Masters crowds ready to roar for Tiger in twilight rounds

Masters crowds ready to roar for Tiger in twilight rounds

Expect huge crowds of spectators and dramatic roars from their cheers on Thursday as Tiger Woods begins what could be among his final rounds at the Masters.


The 15-time major champion and five-time Masters champion will draw huge galleries at Augusta National, especially after saying Tuesday that he wasn't sure how much longer he will able to compete after severe leg injuries in a 2021 car crash.

"I don't know how many more I have in me," Woods said, admitting it crosses his mind sometimes that he might not play in many more Masters.

"So much of my life has been here at Augusta National," he said. "Just so excited to be back here again and compete."

Woods, still struggling to walk 18 holes, tees off at 10:18 a.m. Thursday alongside US compatriot Xander Schauffele, the reigning Olympic champion, and Norway's Viktor Hovland.

World number seven Schauffele knows the crowds that follow Woods can make it tough on his playing partners, especially with them almost willing their hero along every painful stride of Augusta National.

"It can definitely be distracting with a lot of people moving around," Schauffele said. "If he taps in before you and if you have a six-footer for par, there's going to be some movement and people shuffling around to get in position to watch his next tee shot."

Woods, 47, made his comeback from the crash at last year's Masters, sharing 47th and achieving a measure of success simply by walking 72 hills over the undulating layout.

"For me to be able to come back and play was a small victory in itself," Woods said.

Woods shared 45th in a PGA Tour event at Riviera and his shotmaking looked strong in practice rounds, but the test of walking the course remains.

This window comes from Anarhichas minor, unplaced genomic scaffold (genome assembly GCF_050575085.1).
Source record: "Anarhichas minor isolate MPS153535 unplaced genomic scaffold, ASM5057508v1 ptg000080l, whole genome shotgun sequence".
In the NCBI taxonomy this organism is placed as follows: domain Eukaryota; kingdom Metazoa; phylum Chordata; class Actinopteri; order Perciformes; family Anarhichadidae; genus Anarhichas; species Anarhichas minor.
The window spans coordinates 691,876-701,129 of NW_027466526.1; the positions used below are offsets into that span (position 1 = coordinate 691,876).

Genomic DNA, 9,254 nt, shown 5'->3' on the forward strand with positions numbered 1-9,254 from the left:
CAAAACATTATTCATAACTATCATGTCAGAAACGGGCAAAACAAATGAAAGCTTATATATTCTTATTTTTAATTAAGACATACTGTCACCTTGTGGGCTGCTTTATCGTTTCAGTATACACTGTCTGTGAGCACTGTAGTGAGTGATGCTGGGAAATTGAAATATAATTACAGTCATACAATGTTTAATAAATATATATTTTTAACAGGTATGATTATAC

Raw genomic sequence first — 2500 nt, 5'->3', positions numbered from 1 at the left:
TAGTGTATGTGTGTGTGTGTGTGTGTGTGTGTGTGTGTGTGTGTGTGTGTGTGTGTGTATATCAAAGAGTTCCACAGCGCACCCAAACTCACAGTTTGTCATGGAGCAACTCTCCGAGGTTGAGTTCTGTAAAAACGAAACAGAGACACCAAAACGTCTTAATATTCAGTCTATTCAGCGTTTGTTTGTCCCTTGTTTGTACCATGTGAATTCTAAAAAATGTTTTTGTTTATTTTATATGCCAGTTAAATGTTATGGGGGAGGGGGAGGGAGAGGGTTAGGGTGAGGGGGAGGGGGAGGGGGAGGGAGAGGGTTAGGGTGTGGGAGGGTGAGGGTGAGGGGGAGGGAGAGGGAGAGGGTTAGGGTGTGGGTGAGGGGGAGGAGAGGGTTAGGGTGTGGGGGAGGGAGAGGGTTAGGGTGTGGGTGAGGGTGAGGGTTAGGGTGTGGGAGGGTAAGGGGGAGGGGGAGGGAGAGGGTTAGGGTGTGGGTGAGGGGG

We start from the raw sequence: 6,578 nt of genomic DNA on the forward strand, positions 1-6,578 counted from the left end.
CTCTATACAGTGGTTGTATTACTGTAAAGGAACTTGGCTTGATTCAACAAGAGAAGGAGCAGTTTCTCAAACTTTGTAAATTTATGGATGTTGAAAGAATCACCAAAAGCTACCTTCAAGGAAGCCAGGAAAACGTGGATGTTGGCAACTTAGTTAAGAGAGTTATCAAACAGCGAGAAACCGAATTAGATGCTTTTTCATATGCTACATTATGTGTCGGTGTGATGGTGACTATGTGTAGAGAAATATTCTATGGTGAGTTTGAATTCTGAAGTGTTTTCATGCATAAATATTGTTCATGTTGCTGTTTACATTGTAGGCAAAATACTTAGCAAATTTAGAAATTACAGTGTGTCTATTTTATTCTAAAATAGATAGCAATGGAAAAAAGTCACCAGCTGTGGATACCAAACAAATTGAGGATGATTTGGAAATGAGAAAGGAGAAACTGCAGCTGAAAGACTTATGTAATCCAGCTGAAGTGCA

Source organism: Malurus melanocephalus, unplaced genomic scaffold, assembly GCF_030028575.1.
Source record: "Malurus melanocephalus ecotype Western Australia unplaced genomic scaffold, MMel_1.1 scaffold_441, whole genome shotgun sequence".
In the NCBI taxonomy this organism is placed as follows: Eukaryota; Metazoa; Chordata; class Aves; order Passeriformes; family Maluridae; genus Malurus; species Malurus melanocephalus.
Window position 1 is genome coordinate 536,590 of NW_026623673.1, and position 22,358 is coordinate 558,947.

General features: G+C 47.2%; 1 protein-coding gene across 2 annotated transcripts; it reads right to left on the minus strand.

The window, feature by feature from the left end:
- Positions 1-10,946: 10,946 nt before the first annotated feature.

"He's ready to go," Woods practice partner Fred Couples said. "It's probably not going to be easy. But I think he'll be fine."

Four-time major winner Rory McIlroy agrees, the world number two having joined Woods on the course on Monday.

"He looks good," McIlroy said. "If he didn't have to walk up these hills and all of that, I'd say he'd be one of the favorites. He's got all of the shots. It's just that physical limitation of walking 72 holes, especially on a golf course as hilly as this.

"But again, as we all know, we never count Tiger out, and he can do incredible things. He's got all the aspects of the game you need to succeed around this place."

- 'It's insane' -

Schauffele could see the love for Woods from Masters fans before he even reached Augusta National.

"I've never seen Washington (Road) so packed on a Monday because Tiger was out here," Schauffele said. "It's insane. It was absolutely a parking lot. That's because of him.

"It's always a reminder of what he can do for our game and it's a beautiful thing."

Woods counts on his knowledge and experience at Augusta National to help see him into contention, but he also finds new joy from his limited number of competitive opportunities.

"It's harder now. I don't play as many tournaments and I don't practice as much as I used to. I'm limited in what I can do," Woods said.

"But to be able to still share this game and pass on some of the things I've learned... has been fantastic."


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